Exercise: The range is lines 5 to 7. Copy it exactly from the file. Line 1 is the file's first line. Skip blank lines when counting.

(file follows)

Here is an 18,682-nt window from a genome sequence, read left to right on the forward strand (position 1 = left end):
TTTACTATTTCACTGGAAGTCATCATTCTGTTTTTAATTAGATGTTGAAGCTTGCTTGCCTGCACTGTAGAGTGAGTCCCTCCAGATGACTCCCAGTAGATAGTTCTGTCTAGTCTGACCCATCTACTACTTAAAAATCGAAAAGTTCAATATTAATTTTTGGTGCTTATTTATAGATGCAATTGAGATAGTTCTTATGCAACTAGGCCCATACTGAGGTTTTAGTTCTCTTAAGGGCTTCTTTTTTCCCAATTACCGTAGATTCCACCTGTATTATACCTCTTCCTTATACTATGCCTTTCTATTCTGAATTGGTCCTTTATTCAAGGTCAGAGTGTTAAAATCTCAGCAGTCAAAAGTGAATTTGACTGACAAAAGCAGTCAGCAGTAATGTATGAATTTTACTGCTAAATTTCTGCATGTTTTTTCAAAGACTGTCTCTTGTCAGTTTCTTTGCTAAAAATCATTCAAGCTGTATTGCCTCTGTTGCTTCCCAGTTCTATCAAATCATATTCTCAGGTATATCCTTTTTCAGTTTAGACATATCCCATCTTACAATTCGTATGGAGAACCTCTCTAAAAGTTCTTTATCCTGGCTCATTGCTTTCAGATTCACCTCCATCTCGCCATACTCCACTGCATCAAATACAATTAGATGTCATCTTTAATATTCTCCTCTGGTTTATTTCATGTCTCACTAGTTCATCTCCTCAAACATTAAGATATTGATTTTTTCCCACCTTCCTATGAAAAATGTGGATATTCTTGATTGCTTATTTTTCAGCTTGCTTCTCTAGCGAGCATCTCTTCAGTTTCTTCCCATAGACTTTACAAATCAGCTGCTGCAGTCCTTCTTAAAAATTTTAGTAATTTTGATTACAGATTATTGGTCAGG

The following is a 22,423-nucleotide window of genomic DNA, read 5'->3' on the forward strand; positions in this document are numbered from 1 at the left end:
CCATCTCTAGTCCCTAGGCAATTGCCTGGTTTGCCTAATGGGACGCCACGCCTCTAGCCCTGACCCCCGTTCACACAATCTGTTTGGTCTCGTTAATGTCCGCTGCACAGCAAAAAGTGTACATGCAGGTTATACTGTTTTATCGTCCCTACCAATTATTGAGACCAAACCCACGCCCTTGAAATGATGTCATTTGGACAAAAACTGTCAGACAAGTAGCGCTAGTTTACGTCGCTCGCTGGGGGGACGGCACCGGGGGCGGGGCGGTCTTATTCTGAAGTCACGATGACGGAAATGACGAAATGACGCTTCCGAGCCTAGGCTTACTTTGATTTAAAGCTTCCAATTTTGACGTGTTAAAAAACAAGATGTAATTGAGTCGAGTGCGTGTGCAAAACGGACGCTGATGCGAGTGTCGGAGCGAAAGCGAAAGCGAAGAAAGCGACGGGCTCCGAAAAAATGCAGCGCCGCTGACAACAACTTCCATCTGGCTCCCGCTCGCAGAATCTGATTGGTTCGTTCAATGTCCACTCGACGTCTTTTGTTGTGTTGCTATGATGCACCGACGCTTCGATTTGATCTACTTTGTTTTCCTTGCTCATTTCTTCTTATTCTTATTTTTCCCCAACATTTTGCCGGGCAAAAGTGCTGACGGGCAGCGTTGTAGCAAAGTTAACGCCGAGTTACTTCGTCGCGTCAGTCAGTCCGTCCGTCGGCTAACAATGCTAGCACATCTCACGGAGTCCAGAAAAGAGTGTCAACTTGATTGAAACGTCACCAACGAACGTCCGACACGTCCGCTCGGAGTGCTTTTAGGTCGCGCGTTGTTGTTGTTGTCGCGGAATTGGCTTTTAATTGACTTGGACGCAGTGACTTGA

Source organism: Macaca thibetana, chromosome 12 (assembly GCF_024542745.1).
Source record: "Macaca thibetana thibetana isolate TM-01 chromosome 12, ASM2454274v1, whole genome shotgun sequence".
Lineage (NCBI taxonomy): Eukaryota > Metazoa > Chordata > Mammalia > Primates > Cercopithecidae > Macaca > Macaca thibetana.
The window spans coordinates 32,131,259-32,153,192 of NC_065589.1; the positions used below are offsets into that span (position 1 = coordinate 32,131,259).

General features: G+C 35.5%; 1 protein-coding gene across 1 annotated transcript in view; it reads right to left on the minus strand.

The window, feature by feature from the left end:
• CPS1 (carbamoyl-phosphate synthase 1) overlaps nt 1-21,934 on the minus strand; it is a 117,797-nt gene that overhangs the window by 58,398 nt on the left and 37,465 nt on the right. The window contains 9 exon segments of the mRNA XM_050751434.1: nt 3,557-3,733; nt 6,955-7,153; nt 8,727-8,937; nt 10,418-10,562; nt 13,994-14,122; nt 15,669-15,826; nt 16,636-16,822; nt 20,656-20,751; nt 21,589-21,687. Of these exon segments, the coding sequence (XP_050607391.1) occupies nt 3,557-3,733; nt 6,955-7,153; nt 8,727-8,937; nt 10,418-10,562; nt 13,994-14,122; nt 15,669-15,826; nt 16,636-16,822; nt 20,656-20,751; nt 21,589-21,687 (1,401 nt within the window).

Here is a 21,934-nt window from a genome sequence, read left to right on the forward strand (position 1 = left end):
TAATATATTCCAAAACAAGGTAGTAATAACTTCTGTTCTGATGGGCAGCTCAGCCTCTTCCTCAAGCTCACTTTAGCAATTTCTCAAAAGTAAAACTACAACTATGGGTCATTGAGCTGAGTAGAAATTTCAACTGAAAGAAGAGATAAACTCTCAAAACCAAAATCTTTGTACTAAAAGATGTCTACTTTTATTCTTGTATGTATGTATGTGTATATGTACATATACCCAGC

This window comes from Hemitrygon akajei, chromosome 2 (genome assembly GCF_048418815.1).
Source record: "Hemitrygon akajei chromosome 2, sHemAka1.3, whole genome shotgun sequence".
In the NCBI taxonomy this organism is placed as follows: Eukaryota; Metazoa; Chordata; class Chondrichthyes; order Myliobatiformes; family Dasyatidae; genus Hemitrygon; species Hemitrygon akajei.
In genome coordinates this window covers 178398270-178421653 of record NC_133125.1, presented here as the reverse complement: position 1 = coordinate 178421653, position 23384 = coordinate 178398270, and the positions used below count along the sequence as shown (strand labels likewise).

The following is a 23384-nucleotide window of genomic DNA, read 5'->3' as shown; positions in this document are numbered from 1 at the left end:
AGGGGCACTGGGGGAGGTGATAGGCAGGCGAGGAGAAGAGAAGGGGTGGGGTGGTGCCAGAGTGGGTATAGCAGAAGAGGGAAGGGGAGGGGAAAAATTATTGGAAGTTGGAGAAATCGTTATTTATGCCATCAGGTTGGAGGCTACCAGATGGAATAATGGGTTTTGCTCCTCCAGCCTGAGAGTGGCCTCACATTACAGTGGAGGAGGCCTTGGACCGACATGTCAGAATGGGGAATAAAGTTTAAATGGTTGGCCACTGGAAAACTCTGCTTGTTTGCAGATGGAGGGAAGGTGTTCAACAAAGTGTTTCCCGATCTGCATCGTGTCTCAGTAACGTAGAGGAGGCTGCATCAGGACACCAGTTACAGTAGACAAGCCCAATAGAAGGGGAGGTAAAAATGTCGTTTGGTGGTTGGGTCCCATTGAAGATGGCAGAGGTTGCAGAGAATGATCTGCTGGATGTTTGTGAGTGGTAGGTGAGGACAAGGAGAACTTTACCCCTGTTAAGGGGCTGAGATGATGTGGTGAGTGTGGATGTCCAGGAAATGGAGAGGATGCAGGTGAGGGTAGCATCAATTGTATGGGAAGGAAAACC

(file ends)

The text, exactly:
Source organism: Macaca thibetana, chromosome 12 (assembly GCF_024542745.1).
Source record: "Macaca thibetana thibetana isolate TM-01 chromosome 12, ASM2454274v1, whole genome shotgun sequence".
Lineage (NCBI taxonomy): Eukaryota > Metazoa > Chordata > Mammalia > Primates > Cercopithecidae > Macaca > Macaca thibetana.